Radio stations with huge passive audiences count on the law of large numbers to make this happen. Basically, if you reach out to enough people, random chance dictates that a certain percentage of those people will respond to your message. The problem with this, of course, is that as audience fragmentation constantly increases, there are fewer people making up that large-number pool, a statistically-consistent fraction of whom will engage with your radio station and its partners.

A station like The Sound, on the other hand, punches far above its Nielsen weight because it’s genuinely engaging. (You should see the social engagement numbers we’re talking about here.) Radio stations like The Sound deliver bodies to advertisers at a clip far ahead of what the law of large numbers would predict.

Engaging content requires more than just the general sense of mission that every media brand – including every radio station – needs. It requires a nearly-frenzied focus on finding ways to connect at a very emotional level with the audience by being authentic, truly unique, and fanatically committed to the cause, whatever the cause in question might be.

The numbers will eventually force business to a point where engaging radio becomes the more profitable thing, rather than passive, meter/diary-focused radio.

Don’t believe me? Take a look at the recent history of television for a guide. We may have to continue to play the Nielsen game for now, but we’d better be ready to play the engagement game too.

Winning TV numbers are literally 12% of what they were in the mass audience era.

What are you going to need to do to win in the future? You’re going to need to worry a lot more about giving people reasons to keep tuning in over and over and over than about the things that cause people to tune out.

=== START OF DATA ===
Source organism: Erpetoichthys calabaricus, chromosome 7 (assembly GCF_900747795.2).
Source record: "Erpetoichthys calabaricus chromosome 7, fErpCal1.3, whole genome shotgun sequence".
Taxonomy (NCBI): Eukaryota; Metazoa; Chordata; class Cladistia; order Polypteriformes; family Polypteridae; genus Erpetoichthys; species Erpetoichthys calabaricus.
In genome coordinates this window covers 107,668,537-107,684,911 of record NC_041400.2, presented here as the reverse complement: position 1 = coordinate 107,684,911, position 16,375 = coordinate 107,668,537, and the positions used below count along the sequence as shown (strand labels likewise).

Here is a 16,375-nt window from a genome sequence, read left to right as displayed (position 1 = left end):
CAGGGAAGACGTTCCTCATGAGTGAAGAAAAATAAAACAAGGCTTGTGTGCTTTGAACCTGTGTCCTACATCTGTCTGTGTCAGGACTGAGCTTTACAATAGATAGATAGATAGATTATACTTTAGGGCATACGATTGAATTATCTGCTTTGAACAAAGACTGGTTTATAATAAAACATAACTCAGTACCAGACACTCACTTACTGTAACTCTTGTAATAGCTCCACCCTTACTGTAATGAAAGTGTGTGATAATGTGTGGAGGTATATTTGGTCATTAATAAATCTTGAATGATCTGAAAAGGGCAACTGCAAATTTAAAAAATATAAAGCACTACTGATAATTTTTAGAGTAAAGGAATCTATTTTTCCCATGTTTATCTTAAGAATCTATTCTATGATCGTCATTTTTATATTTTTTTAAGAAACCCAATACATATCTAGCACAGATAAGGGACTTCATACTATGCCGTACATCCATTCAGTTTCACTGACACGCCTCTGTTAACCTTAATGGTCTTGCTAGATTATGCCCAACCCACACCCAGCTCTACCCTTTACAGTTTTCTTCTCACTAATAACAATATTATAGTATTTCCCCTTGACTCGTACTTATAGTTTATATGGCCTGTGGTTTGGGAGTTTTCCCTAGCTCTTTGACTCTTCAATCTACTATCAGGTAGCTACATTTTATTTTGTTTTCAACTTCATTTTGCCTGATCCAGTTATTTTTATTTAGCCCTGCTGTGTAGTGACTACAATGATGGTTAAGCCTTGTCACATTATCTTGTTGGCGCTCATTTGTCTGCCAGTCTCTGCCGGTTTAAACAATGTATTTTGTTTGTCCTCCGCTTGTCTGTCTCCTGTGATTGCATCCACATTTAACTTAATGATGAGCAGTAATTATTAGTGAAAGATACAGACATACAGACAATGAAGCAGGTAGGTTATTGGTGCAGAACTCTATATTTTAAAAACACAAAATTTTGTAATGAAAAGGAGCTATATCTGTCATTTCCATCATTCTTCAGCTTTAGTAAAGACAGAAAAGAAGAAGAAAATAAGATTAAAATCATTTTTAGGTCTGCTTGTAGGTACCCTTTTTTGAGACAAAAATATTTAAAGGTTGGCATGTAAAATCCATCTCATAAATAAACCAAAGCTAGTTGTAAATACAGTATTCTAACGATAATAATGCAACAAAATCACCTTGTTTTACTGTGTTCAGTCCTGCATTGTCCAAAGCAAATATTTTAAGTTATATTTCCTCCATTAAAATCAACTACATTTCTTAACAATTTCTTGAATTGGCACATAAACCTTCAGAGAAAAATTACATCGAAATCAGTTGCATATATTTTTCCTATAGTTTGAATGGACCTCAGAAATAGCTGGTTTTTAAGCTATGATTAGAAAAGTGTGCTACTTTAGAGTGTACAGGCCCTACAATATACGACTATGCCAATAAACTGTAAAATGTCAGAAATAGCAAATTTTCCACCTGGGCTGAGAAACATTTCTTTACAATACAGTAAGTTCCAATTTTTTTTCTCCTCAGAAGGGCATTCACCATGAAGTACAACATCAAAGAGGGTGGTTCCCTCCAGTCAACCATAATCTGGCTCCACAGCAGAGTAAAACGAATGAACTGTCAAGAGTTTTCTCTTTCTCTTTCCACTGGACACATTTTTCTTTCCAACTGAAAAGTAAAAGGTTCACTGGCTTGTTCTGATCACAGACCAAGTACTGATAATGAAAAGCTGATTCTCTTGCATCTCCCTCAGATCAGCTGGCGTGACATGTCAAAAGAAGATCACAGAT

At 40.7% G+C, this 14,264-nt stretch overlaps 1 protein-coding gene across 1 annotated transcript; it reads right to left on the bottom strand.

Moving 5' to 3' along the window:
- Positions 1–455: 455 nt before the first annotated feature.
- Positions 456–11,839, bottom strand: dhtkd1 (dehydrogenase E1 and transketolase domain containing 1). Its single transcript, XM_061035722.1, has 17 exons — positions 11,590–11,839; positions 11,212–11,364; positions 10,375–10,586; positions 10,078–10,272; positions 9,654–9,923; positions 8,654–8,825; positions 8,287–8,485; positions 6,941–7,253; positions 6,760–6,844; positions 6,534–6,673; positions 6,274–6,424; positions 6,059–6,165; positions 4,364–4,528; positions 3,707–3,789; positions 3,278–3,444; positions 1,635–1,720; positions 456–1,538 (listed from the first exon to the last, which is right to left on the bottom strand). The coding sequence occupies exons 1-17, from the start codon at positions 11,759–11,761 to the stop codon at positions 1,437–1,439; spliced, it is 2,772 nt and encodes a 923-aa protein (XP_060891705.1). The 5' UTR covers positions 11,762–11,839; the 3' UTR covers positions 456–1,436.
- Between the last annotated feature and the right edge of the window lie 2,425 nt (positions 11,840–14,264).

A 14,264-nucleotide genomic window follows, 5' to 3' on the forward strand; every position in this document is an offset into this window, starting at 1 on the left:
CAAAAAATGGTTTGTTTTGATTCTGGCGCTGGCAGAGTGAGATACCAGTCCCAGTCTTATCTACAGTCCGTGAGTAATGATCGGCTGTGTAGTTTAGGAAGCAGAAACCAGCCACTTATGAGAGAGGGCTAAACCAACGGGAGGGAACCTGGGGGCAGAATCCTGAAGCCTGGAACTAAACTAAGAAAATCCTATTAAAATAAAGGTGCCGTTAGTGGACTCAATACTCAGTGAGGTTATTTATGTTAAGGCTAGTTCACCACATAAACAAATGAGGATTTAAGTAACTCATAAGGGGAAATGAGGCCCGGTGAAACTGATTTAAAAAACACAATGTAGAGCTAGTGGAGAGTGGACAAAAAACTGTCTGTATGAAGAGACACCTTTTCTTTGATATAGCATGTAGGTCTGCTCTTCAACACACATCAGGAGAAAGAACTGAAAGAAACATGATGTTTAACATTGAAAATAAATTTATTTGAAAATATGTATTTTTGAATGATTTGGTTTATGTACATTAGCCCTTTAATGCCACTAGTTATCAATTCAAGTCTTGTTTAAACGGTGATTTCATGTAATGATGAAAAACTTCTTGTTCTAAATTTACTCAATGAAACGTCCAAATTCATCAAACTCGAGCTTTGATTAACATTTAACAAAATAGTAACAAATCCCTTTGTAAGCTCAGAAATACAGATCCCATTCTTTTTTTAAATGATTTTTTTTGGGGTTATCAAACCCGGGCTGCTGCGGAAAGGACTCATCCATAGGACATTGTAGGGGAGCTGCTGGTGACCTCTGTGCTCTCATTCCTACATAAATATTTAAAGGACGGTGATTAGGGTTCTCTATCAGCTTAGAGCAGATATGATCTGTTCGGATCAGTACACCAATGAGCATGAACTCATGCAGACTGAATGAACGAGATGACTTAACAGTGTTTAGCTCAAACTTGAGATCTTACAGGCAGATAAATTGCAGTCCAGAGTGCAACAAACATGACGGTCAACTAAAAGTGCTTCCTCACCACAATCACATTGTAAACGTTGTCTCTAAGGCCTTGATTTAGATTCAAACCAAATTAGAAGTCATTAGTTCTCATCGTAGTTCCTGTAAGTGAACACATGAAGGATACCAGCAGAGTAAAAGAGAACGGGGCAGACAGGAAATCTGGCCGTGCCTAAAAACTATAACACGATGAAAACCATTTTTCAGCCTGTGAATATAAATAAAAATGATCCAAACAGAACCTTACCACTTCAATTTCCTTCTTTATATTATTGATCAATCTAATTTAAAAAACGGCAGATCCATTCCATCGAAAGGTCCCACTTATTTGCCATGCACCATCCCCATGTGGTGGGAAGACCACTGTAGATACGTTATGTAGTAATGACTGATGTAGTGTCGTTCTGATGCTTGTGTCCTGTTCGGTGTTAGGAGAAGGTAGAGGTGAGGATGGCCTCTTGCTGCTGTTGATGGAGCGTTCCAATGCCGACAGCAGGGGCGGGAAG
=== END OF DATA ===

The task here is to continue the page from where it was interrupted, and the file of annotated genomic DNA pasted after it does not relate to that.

Okay, Let’s Get Personal

I turned into a particularly blubbering mess today with one coworker, someone who, in the very early years of my career, was particularly generous with her time and advice and who made a much bigger difference to me than she realizes. (Yes, I’m talking about you, Rita.)  I renewed a whole lot of other relationships during my five years at The Sound as well.

I made plenty more new relationships that will survive the station’s demise – with plenty of very special people – and here I’m talking about both coworkers and audience.

Why? Well two reasons: first, because the station was so driven by the notion of engagement, it attracted people who wanted to engage. Oh, and second, we all got really lucky and the engaged people happened to also be really good people.

So, yeah, I feel pretty lucky about that.

That said, there’s no luck in what The Sound accomplished, just a simple lesson.

A good goodbye is heartbreaking because both the audience and the station personnel were so engaged that it hurt terribly to see the place where our relationships converge – the radio station – come to an end.

Would your brand’s demise be heartbreaking for both the people who create it and the people who consume it?

If not, its risk of an early demise is going to rapidly increase in the very near future.